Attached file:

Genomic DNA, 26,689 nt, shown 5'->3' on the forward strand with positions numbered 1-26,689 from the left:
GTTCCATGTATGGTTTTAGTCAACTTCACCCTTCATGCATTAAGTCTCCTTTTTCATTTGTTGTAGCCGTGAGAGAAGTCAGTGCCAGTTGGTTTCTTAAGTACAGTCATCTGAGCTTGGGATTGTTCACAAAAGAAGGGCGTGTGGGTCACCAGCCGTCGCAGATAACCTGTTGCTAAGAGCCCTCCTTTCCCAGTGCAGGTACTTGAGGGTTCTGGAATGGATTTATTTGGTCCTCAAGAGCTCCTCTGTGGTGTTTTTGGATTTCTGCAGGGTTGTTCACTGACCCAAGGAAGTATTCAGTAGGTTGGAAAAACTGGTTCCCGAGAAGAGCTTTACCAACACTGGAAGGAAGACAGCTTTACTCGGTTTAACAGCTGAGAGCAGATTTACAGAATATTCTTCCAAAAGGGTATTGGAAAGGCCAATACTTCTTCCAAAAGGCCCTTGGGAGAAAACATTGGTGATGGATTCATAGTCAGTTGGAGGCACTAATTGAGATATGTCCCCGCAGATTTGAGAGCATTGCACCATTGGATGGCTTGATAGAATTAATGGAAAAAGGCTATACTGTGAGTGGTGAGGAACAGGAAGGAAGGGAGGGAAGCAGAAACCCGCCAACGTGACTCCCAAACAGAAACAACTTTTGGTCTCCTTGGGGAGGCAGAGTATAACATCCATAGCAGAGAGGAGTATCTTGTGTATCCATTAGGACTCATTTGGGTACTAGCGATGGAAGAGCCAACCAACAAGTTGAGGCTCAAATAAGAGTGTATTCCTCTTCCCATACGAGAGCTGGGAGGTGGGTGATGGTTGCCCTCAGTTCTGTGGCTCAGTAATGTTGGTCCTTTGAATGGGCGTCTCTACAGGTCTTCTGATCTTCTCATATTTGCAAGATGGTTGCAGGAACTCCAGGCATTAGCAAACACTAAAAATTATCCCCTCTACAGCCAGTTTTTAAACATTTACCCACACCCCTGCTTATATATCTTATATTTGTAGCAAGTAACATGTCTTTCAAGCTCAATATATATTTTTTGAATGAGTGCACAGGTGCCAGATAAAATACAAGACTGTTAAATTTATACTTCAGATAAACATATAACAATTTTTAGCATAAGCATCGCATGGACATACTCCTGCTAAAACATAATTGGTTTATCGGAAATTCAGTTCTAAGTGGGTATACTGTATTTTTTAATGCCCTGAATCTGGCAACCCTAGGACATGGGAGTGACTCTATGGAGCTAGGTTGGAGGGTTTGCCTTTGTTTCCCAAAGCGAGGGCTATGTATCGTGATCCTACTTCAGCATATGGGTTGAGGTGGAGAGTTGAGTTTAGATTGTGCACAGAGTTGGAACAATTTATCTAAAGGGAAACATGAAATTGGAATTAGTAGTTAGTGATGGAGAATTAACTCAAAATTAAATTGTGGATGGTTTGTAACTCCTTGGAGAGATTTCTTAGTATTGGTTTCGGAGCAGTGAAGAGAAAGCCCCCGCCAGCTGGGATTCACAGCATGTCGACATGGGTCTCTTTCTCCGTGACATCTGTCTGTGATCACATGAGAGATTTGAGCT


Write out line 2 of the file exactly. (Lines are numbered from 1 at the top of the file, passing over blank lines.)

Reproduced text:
GTTCCATGTATGGTTTTAGTCAACTTCACCCTTCATGCATTAAGTCTCCTTTTTCATTTGTTGTAGCCGTGAGAGAAGTCAGTGCCAGTTGGTTTCTTAAGTACAGTCATCTGAGCTTGGGATTGTTCACAAAAGAAGGGCGTGTGGGTCACCAGCCGTCGCAGATAACCTGTTGCTAAGAGCCCTCCTTTCCCAGTGCAGGTACTTGAGGGTTCTGGAATGGATTTATTTGGTCCTCAAGAGCTCCTCTGTGGTGTTTTTGGATTTCTGCAGGGTTGTTCACTGACCCAAGGAAGTATTCAGTAGGTTGGAAAAACTGGTTCCCGAGAAGAGCTTTACCAACACTGGAAGGAAGACAGCTTTACTCGGTTTAACAGCTGAGAGCAGATTTACAGAATATTCTTCCAAAAGGGTATTGGAAAGGCCAATACTTCTTCCAAAAGGCCCTTGGGAGAAAACATTGGTGATGGATTCATAGTCAGTTGGAGGCACTAATTGAGATATGTCCCCGCAGATTTGAGAGCATTGCACCATTGGATGGCTTGATAGAATTAATGGAAAAAGGCTATACTGTGAGTGGTGAGGAACAGGAAGGAAGGGAGGGAAGCAGAAACCCGCCAACGTGACTCCCAAACAGAAACAACTTTTGGTCTCCTTGGGGAGGCAGAGTATAACATCCATAGCAGAGAGGAGTATCTTGTGTATCCATTAGGACTCATTTGGGTACTAGCGATGGAAGAGCCAACCAACAAGTTGAGGCTCAAATAAGAGTGTATTCCTCTTCCCATACGAGAGCTGGGAGGTGGGTGATGGTTGCCCTCAGTTCTGTGGCTCAGTAATGTTGGTCCTTTGAATGGGCGTCTCTACAGGTCTTCTGATCTTCTCATATTTGCAAGATGGTTGCAGGAACTCCAGGCATTAGCAAACACTAAAAATTATCCCCTCTACAGCCAGTTTTTAAACATTTACCCACACCCCTGCTTATATATCTTATATTTGTAGCAAGTAACATGTCTTTCAAGCTCAATATATATTTTTTGAATGAGTGCACAGGTGCCAGATAAAATACAAGACTGTTAAATTTATACTTCAGATAAACATATAACAATTTTTAGCATAAGCATCGCATGGACATACTCCTGCTAAAACATAATTGGTTTATCGGAAATTCAGTTCTAAGTGGGTATACTGTATTTTTTAATGCCCTGAATCTGGCAACCCTAGGACATGGGAGTGACTCTATGGAGCTAGGTTGGAGGGTTTGCCTTTGTTTCCCAAAGCGAGGGCTATGTATCGTGATCCTACTTCAGCATATGGGTTGAGGTGGAGAGTTGAGTTTAGATTGTGCACAGAGTTGGAACAATTTATCTAAAGGGAAACATGAAATTGGAATTAGTAGTTAGTGATGGAGAATTAACTCAAAATTAAATTGTGGATGGTTTGTAACTCCTTGGAGAGATTTCTTAGTATTGGTTTCGGAGCAGTGAAGAGAAAGCCCCCGCCAGCTGGGATTCACAGCATGTCGACATGGGTCTCTTTCTCCGTGACATCTGTCTGTGATCACATGAGAGATTTGAGCT